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Scientists in Iceland and at Oxford University and King's College in London announce that they have discovered a single, master gene that controls the amount of fat that accumulates in the human body.

May Be Responsible for High Cholesterol and Diabetes, British Researchers Say

This gene also regulates the effects of jiggly subcutaneous fat on the muscles and the liver that may cause high cholesterol, diabetes, and a form of skin cancer known as basal cell carcinoma.

Researchers study fat samples taken in biopsies from 800 sets of female twins in the United Kingdom and 600 other people in Iceland. They found that a gene called basic transcription element-binding protein 5, now renamed Krüppel-like factor 14 or KLF14, sends signals that control the growth of fat cells, and that the growth of fat cells in turn changes how the liver and the muscles respond to insulin and absorb sugar. Excess sugar, in turn, becomes triglycerides that may be converted into cholesterol.

Like many other human genes, this gene is a member of a family of genes that scientists originally observed in fruit flies. In both fruit flies and humans, the Krüppel genes regulate cell growth signals. Some genes in this group code proteins that override genetic protection against cancer. Other genes in this family cause smooth cells in the lining of arteries to proliferate and toughen the artery around cholesterol plaques and are involved in increasing the rate at which blood clots form.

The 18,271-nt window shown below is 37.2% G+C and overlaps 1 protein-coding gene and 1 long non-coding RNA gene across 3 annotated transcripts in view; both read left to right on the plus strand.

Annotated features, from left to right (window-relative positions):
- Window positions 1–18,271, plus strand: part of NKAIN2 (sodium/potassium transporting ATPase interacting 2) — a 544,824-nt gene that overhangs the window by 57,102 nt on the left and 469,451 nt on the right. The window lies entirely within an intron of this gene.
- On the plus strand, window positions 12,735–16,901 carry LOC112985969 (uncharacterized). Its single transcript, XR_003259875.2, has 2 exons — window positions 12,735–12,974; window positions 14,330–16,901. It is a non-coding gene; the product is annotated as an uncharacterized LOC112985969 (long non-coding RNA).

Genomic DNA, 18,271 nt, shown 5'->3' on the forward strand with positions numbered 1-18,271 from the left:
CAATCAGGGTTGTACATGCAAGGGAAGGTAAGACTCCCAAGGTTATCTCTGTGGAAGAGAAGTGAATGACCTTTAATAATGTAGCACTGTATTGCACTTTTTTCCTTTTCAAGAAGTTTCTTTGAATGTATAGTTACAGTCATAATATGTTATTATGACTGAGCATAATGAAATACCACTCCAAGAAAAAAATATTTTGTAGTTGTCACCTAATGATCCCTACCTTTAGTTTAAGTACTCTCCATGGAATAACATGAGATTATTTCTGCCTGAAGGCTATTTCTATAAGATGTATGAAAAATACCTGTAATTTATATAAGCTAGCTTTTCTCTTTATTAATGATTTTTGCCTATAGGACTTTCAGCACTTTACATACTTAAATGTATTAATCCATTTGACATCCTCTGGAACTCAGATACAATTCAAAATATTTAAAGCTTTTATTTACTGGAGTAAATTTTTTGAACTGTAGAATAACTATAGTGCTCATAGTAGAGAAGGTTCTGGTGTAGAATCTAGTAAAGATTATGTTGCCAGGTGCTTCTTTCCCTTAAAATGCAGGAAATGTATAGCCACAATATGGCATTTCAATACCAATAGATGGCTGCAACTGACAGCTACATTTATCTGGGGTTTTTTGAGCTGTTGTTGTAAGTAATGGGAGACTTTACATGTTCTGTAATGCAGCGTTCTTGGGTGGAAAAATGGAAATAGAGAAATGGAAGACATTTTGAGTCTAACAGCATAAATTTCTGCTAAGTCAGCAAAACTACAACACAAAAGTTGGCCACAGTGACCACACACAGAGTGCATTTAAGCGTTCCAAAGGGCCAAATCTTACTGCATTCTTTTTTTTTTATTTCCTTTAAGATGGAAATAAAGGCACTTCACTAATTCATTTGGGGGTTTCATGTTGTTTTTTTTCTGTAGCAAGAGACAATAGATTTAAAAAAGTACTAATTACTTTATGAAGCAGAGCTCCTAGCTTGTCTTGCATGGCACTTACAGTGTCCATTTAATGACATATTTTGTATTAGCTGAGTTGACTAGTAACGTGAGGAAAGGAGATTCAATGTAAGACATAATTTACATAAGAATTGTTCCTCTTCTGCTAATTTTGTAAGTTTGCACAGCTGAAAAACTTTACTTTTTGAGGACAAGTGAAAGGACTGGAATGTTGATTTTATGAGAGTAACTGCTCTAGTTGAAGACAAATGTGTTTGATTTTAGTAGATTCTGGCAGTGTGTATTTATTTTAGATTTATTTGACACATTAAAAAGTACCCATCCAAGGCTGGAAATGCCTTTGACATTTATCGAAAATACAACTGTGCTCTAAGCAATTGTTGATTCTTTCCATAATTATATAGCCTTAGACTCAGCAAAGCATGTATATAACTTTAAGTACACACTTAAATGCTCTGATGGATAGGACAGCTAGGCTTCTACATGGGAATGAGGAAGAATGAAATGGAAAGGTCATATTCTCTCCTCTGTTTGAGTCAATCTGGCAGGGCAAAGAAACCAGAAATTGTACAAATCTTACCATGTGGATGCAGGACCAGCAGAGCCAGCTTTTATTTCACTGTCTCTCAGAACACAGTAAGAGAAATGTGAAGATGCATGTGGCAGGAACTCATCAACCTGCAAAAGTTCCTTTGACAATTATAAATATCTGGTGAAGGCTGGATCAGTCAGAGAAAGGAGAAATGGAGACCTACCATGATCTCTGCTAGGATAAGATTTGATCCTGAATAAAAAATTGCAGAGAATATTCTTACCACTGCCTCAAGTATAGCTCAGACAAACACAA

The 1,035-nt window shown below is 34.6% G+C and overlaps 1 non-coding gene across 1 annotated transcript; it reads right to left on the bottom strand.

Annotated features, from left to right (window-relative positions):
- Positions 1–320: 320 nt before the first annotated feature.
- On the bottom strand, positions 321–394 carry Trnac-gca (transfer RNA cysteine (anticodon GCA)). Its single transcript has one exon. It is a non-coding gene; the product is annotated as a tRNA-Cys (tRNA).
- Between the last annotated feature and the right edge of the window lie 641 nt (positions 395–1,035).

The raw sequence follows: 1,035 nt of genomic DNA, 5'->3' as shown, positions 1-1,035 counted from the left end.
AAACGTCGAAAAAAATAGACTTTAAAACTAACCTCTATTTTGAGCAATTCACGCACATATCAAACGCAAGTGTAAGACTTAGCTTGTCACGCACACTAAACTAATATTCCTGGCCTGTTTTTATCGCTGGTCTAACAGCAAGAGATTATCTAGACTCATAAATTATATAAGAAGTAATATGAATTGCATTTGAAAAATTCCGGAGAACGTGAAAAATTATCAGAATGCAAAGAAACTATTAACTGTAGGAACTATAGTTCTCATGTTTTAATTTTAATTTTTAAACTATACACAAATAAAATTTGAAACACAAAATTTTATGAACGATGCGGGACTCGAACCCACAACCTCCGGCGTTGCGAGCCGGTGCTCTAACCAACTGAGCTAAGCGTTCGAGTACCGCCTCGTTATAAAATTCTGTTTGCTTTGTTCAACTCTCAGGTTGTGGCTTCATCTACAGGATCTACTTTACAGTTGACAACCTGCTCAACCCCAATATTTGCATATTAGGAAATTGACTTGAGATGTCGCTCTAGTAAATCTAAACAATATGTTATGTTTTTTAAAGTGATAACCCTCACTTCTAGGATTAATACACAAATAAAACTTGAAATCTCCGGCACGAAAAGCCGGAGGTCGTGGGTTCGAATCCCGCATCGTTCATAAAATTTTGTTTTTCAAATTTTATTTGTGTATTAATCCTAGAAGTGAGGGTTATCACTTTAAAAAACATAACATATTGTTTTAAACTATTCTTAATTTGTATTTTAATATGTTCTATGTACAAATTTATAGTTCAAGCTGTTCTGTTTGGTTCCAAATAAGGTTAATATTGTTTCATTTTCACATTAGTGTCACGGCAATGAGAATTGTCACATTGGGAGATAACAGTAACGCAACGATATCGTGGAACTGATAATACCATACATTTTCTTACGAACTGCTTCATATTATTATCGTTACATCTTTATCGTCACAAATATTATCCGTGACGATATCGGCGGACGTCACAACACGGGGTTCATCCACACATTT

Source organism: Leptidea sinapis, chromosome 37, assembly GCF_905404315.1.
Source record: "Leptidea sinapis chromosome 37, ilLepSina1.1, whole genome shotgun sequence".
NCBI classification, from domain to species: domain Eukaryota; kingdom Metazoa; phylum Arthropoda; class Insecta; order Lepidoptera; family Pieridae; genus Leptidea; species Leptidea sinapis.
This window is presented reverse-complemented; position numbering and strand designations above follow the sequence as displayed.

The KLF14 gene and other genes in this family can interfere with "good" genes that stop the growth of cancer cells in the S phase, right after all the genetic material has been copied into a new cancer cell. This is the time at which the newly formed cancer cell is least active and most susceptible to elimination by the immune system. This effect is most noticeable in "slow-growing" cancers such as basal cell carcinoma, the most common cancer of the skin.

An oddity of the KLF14 gene is that, while people inherit one copy of the gene from their fathers and one copy of the gene from their mothers, only the gene inherited from the mother is active.

Will scientists someday be able to switch off the KLF14 gene to cure obesity, diabetes, high cholesterol, and cancer? It is unlikely that this one discovery will lead to magic bullets for any of these diseases. Genetics is just one factor in the development of these diseases, and there may be a protective role for KLF14 that has not yet been discovered. This exciting genetic discovery, however, may lead to the creation of treatments for a wide range of disease that are very helpful for certain individuals in the context of healthy lifestyles and good medical care.

  • the MuTHER Consortium, Small KS, Hedman AK, Grundberg E, Nica AC, Thorleifsson G, Kong A, Thorsteindottir U, Shin SY, Richards HB
  • the GIANT Consortium
  • the MAGIC Investigators
  • the DIAGRAM Consortium, Soranzo N, Ahmadi KR, Lindgren CM, Stefansson K, Dermitzakis ET, Deloukas P, Spector TD, McCarthy MI. Identification of an imprinted master trans regulator at the KLF14 locus related to multiple metabolic phenotypes. Nat Genet. 2011 May 15. [Epub ahead of print]
  • Photo by shutterstock.com